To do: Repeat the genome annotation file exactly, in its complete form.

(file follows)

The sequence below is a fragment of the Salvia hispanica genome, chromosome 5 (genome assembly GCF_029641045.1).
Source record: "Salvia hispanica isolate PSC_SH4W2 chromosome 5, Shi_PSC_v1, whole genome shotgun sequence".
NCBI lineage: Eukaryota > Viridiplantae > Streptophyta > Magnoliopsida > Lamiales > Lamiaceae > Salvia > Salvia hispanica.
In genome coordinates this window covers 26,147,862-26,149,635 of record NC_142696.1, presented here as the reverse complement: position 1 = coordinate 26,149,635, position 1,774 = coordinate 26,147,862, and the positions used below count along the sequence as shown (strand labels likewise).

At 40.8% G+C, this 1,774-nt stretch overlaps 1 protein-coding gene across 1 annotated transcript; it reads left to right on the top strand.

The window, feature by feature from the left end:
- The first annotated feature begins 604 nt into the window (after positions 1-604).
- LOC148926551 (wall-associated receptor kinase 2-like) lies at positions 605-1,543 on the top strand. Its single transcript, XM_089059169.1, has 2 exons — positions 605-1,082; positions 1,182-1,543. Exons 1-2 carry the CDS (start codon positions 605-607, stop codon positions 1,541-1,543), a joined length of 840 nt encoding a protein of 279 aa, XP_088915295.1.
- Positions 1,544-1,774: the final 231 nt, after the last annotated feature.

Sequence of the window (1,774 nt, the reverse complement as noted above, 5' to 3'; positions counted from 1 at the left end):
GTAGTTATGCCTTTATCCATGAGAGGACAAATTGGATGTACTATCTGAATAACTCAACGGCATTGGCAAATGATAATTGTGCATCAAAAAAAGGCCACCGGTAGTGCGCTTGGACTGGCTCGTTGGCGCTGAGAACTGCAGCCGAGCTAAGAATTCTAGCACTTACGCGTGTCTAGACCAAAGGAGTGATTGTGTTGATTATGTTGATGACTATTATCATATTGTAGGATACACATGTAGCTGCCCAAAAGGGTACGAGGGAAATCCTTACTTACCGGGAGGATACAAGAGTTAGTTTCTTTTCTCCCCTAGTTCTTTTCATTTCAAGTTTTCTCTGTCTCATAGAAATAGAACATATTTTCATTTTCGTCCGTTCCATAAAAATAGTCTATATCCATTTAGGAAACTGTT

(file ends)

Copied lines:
The sequence below is a fragment of the Salvia hispanica genome, chromosome 5 (genome assembly GCF_029641045.1).
Source record: "Salvia hispanica isolate PSC_SH4W2 chromosome 5, Shi_PSC_v1, whole genome shotgun sequence".
NCBI lineage: Eukaryota > Viridiplantae > Streptophyta > Magnoliopsida > Lamiales > Lamiaceae > Salvia > Salvia hispanica.
In genome coordinates this window covers 26,147,862-26,149,635 of record NC_142696.1, presented here as the reverse complement: position 1 = coordinate 26,149,635, position 1,774 = coordinate 26,147,862, and the positions used below count along the sequence as shown (strand labels likewise).

At 40.8% G+C, this 1,774-nt stretch overlaps 1 protein-coding gene across 1 annotated transcript; it reads left to right on the top strand.

The window, feature by feature from the left end:
- The first annotated feature begins 604 nt into the window (after positions 1-604).
- LOC148926551 (wall-associated receptor kinase 2-like) lies at positions 605-1,543 on the top strand. Its single transcript, XM_089059169.1, has 2 exons — positions 605-1,082; positions 1,182-1,543. Exons 1-2 carry the CDS (start codon positions 605-607, stop codon positions 1,541-1,543), a joined length of 840 nt encoding a protein of 279 aa, XP_088915295.1.
- Positions 1,544-1,774: the final 231 nt, after the last annotated feature.

Sequence of the window (1,774 nt, the reverse complement as noted above, 5' to 3'; positions counted from 1 at the left end):
GTAGTTATGCCTTTATCCATGAGAGGACAAATTGGATGTACTATCTGAATAACTCAACGGCATTGGCAAATGATAATTGTGCATCAAAAAAAGGCCACCGGTAGTGCGCTTGGACTGGCTCGTTGGCGCTGAGAACTGCAGCCGAGCTAAGAATTCTAGCACTTACGCGTGTCTAGACCAAAGGAGTGATTGTGTTGATTATGTTGATGACTATTATCATATTGTAGGATACACATGTAGCTGCCCAAAAGGGTACGAGGGAAATCCTTACTTACCGGGAGGATACAAGAGTTAGTTTCTTTTCTCCCCTAGTTCTTTTCATTTCAAGTTTTCTCTGTCTCATAGAAATAGAACATATTTTCATTTTCGTCCGTTCCATAAAAATAGTCTATATCCATTTAGGAAACTGTT